Adult male Wistar rats (n=20) were allocated to 2 groups: Controls (Group A, n=6), which received a standard chow diet for 24 weeks and a High Cholesterol group (HC: n=14), which received a standard chow diet enriched with cholesterol for the first 14 weeks of the experiment (t1). At t1, the HC group was divided into: Group HC(B), which received a high-saturated-fat/high-cholesterol (HSF/HCH) diet and Group HC(C), which followed the same HSF/HCH diet but was also administered water soluble vitamin E (10 IU/kg body weight/day), for 10 more weeks.
At the end of the study, group HC(C) exhibited significantly lower mean total cholesterol (T-CHOL) than group HC(B) (p<0.001). No significant differences were observed between HC(C) and Control groups in blood glucose and serum lipid concentrations. Liver Function Tests did not vary between all groups at the end of the study. Animals in group HC(B) exhibited higher SGOT at the end of the study compared with the beginning of the study (p<0.05). Group HC(B) exhibited the highest scores in steatosis, and grading (according to the NAFLD scoring system) in the histopathological analysis (p≤0.001 in all cases).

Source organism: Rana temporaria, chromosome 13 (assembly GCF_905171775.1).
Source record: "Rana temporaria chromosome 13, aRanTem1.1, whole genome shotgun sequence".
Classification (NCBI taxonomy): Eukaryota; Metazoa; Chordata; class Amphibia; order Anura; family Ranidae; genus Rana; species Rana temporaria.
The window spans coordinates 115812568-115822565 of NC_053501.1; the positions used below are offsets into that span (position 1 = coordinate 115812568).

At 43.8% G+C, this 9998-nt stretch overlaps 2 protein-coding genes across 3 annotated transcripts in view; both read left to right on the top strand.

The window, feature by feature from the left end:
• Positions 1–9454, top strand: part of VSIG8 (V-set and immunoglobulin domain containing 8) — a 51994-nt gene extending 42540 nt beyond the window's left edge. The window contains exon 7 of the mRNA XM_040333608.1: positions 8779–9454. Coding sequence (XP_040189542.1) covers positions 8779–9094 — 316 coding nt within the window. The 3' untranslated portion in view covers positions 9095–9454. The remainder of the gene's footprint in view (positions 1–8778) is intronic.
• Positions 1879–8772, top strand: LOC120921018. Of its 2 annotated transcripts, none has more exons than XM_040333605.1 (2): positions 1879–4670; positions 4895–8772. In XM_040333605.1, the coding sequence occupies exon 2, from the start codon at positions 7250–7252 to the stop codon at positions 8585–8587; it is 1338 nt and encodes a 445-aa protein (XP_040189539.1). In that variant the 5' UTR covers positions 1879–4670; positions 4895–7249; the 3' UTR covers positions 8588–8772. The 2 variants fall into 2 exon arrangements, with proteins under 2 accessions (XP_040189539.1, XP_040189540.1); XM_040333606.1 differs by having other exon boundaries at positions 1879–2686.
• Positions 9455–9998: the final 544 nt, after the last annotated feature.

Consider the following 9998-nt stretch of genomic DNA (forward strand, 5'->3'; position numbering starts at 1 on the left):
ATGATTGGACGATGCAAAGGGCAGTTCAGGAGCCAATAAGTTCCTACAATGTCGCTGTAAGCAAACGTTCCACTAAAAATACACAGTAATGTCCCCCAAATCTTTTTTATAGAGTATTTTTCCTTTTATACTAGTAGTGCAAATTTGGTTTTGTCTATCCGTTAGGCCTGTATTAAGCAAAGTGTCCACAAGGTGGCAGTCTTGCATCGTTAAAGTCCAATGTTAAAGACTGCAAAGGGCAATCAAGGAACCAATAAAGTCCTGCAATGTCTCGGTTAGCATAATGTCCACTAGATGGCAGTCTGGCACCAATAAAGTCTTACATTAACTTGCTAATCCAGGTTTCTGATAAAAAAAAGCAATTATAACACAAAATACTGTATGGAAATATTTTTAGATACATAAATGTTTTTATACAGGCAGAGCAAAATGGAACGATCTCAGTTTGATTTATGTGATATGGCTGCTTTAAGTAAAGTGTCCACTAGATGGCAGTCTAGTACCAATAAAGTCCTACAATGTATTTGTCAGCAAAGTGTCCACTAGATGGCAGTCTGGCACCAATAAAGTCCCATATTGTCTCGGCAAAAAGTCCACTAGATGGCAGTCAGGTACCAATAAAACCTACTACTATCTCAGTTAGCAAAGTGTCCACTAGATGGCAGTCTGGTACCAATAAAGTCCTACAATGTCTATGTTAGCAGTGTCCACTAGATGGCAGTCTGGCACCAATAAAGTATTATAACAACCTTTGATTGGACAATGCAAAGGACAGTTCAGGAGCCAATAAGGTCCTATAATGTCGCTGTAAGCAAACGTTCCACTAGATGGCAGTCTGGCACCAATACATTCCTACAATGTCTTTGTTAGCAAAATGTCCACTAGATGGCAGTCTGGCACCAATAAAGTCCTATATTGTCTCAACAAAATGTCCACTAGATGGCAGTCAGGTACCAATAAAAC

Vitamin E seems to exert a hypolipidemic and hepatoprotective role in the presence of a HSF/HCH atherogenic diet in a rat model.
Cholesterol; High saturated fat diet; Non-alcoholic fatty liver disease; Steatosis; Vitamin E; Wistar rats.